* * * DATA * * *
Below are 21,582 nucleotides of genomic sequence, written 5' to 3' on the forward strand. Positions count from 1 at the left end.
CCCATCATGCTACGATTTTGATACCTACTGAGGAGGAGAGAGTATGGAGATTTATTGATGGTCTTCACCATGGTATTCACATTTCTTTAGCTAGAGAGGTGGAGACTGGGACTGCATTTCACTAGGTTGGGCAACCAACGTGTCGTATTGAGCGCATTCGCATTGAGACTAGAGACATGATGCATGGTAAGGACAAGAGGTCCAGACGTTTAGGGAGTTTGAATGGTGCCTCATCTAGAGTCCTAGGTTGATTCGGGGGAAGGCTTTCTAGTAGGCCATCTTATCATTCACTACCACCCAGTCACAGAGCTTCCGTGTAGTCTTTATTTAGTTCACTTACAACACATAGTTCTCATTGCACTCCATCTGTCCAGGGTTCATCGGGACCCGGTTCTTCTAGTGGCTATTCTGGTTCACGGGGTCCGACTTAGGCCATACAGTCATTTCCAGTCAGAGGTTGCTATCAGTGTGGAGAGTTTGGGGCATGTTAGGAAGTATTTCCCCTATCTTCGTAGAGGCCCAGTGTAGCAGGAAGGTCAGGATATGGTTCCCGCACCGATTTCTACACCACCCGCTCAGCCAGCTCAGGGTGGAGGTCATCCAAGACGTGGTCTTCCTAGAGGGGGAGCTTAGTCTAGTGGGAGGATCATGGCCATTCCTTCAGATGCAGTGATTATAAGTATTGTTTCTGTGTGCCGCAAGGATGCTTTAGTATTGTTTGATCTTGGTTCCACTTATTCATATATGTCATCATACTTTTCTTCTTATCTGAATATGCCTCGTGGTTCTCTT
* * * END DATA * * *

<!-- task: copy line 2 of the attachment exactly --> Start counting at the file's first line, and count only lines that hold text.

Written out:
CCCATCATGCTACGATTTTGATACCTACTGAGGAGGAGAGAGTATGGAGATTTATTGATGGTCTTCACCATGGTATTCACATTTCTTTAGCTAGAGAGGTGGAGACTGGGACTGCATTTCACTAGGTTGGGCAACCAACGTGTCGTATTGAGCGCATTCGCATTGAGACTAGAGACATGATGCATGGTAAGGACAAGAGGTCCAGACGTTTAGGGAGTTTGAATGGTGCCTCATCTAGAGTCCTAGGTTGATTCGGGGGAAGGCTTTCTAGTAGGCCATCTTATCATTCACTACCACCCAGTCACAGAGCTTCCGTGTAGTCTTTATTTAGTTCACTTACAACACATAGTTCTCATTGCACTCCATCTGTCCAGGGTTCATCGGGACCCGGTTCTTCTAGTGGCTATTCTGGTTCACGGGGTCCGACTTAGGCCATACAGTCATTTCCAGTCAGAGGTTGCTATCAGTGTGGAGAGTTTGGGGCATGTTAGGAAGTATTTCCCCTATCTTCGTAGAGGCCCAGTGTAGCAGGAAGGTCAGGATATGGTTCCCGCACCGATTTCTACACCACCCGCTCAGCCAGCTCAGGGTGGAGGTCATCCAAGACGTGGTCTTCCTAGAGGGGGAGCTTAGTCTAGTGGGAGGATCATGGCCATTCCTTCAGATGCAGTGATTATAAGTATTGTTTCTGTGTGCCGCAAGGATGCTTTAGTATTGTTTGATCTTGGTTCCACTTATTCATATATGTCATCATACTTTTCTTCTTATCTGAATATGCCTCGTGGTTCTCTT